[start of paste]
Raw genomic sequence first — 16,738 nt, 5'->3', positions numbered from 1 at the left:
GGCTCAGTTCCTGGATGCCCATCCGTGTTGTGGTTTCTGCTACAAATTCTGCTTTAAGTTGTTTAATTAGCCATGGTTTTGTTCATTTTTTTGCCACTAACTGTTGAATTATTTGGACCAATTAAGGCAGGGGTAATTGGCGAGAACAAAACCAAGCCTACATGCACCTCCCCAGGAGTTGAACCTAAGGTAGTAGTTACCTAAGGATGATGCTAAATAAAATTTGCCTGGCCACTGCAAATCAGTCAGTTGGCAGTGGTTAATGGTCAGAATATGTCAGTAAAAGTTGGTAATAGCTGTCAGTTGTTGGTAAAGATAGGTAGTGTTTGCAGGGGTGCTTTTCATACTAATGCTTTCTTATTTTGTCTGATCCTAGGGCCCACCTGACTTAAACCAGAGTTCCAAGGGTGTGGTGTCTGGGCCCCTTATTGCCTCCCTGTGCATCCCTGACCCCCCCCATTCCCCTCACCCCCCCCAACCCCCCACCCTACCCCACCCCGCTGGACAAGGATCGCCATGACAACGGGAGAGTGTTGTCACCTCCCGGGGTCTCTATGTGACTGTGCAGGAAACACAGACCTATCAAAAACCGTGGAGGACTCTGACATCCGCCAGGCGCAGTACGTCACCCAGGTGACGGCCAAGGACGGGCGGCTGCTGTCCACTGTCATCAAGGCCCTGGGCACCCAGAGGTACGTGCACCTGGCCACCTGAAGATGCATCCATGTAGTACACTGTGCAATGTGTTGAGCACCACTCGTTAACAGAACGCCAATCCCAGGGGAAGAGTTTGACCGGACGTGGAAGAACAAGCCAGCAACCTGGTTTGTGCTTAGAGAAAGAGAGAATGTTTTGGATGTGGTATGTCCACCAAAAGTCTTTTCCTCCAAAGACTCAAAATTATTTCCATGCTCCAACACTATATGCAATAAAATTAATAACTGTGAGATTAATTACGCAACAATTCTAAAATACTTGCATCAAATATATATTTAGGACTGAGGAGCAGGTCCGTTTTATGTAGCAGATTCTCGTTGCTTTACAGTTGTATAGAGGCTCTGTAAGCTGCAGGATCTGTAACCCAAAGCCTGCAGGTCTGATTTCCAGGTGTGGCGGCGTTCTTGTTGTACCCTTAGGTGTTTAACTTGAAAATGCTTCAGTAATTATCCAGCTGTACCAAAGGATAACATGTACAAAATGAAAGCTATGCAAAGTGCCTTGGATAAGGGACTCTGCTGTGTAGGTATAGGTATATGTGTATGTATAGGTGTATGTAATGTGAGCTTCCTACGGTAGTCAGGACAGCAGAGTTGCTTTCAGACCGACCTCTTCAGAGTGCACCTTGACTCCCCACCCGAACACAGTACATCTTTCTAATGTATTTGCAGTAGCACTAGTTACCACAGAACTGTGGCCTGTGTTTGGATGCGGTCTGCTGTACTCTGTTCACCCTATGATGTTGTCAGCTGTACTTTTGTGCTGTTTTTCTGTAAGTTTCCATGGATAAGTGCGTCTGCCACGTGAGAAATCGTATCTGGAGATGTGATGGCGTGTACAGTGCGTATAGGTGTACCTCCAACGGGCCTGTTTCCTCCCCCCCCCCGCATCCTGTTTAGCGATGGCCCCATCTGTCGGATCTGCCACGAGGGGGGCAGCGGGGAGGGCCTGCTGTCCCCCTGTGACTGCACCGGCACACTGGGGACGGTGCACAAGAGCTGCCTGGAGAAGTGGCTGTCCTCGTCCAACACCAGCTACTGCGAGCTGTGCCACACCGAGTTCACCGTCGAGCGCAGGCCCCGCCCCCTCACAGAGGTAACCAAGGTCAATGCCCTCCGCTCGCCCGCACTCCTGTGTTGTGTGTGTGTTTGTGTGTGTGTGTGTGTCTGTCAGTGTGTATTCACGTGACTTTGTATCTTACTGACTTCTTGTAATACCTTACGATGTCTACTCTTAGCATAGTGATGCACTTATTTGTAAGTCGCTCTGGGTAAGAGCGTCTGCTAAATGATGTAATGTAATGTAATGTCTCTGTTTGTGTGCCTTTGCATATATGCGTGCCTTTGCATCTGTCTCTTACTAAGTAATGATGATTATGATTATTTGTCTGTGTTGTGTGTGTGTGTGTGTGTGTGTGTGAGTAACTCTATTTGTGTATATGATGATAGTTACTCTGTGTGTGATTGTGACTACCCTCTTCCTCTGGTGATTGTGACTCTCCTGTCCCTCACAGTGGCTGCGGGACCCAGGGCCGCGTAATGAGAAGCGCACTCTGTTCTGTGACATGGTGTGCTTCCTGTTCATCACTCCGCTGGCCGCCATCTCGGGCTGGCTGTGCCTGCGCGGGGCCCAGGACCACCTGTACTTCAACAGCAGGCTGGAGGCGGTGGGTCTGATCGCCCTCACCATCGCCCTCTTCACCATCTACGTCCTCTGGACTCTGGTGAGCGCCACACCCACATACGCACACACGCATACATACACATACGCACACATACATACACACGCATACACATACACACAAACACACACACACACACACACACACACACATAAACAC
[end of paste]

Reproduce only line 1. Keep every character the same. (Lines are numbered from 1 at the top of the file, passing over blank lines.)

Raw genomic sequence first — 16,738 nt, 5'->3', positions numbered from 1 at the left: